Chair of LIAT’s shareholder governments, Prime Minister Dr. Ralph Gonsalves says he does not know why Ian Brunton resigned as the airline’s CEO after just one year on the job.
LIAT’s board of directors announced late September that it had accepted Brunton’s resignation, effective last Monday, Oct. 1.
“I really don’t know what are the reasons for Captain Brunton’s resignation because none was offered; certainly, I have not seen any communications offered to the chairman and sent to me, or the person who is acting chairman, Isaac Solomon, who is a Vincentian …” Gonsalves said in response to a question on Monday.
“I know that on Friday I saw an email, the email was sent to the chairman, Jean Holder and to Isaac Solomon, a copy was sent to me and I think Ian Brunton was having second thoughts that maybe he should pull back. But this is a matter which was dealt with by board, not by the shareholders, and that is where it is,” Gonsalves further said at a press conference.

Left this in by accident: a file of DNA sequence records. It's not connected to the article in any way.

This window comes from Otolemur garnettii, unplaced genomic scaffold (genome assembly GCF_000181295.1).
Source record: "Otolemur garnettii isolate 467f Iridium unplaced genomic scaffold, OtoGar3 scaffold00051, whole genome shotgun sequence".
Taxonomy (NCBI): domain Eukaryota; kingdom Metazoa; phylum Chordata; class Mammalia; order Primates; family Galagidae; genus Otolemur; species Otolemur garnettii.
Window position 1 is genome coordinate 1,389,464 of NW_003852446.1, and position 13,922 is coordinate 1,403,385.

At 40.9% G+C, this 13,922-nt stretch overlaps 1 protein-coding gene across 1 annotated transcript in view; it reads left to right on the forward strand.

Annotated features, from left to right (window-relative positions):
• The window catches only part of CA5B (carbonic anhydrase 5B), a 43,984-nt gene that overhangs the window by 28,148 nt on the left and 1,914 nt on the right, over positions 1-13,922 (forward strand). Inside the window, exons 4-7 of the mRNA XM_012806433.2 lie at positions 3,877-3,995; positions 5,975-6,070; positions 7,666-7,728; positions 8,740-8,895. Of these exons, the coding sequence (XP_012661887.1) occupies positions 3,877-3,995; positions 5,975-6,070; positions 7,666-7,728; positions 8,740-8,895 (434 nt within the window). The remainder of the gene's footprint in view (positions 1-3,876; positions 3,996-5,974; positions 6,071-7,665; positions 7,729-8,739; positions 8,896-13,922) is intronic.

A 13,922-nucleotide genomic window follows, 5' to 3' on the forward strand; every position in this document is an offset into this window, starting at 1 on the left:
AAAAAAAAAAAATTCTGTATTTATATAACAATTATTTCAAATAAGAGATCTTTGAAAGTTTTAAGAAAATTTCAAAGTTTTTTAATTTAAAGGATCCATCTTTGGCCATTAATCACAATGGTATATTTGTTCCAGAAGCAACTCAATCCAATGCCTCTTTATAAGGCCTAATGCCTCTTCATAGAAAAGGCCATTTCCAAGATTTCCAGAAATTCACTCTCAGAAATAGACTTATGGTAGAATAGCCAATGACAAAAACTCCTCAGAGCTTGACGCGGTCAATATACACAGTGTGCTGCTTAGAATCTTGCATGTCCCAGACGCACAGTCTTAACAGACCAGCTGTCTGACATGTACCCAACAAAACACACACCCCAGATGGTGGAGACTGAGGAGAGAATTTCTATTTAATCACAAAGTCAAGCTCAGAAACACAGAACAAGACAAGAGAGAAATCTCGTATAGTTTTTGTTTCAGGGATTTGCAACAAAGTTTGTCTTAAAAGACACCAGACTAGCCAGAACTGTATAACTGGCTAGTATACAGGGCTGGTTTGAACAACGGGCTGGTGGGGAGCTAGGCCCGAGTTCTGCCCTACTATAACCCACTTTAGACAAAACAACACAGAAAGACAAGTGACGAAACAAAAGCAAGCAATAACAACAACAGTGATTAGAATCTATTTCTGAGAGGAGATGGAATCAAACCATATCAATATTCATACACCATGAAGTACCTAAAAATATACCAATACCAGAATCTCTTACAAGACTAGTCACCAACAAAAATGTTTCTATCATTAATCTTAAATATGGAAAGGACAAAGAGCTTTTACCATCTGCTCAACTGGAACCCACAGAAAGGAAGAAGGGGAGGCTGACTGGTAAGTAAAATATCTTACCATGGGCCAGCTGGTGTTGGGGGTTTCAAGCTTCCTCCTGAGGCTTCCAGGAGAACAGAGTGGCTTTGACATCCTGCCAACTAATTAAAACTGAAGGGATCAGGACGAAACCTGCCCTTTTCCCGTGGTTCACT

Brunton’s resignation comes as poor implementation of LIAT’s re-fleeting exercise over the past few weeks have wiped off any profits that the airline hoped to make over the summer period — one of its busiest.
The implementation of the fleeting exercise also saw a number of flights cancelled and major delays as pilots trained to fly the airlines new ATR aircraft could no longer fly the Dash-8 — the majority of the planes.
Brunton himself said LIAT experienced a “disastrous summer” this year.
Asked if there was any “gentle persuasion” for Brunton to go, Gonsalves said, “Absolutely not.
“I didn’t speak to Ian about it and I know that Baldwin Spencer (Prime Minister of Antigua and Barbuda) didn’t because I saw Baldwin in New York and we spoke about the matter and I didn’t communicate with my brother Freundel Stuart but from what I know, he was not involved either.
“This is a matter entirely dealt with by the Board of LIAT,” Gonsalves said.
LIAT is owned by the governments of St. Vincent and the Grenadines, Barbados, Antigua and Barbuda and Dominica.
Brunton came to LIAT from its competitor — Trinidad and Tobago owned Caribbean Airlines.
He has over 50 years’ experience as a pilot and was appointed CEO of CAL in 2009.
He was dismissed in 2010 following a “verbal disagreement” between the airline’s then chairman and line minister, respectively.